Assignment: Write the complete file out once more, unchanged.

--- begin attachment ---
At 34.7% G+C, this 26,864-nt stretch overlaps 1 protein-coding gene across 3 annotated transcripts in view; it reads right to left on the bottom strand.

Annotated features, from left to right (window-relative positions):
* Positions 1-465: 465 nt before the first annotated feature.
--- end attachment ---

At 34.7% G+C, this 26,864-nt stretch overlaps 1 protein-coding gene across 3 annotated transcripts in view; it reads right to left on the bottom strand.

Annotated features, from left to right (window-relative positions):
* Positions 1-465: 465 nt before the first annotated feature.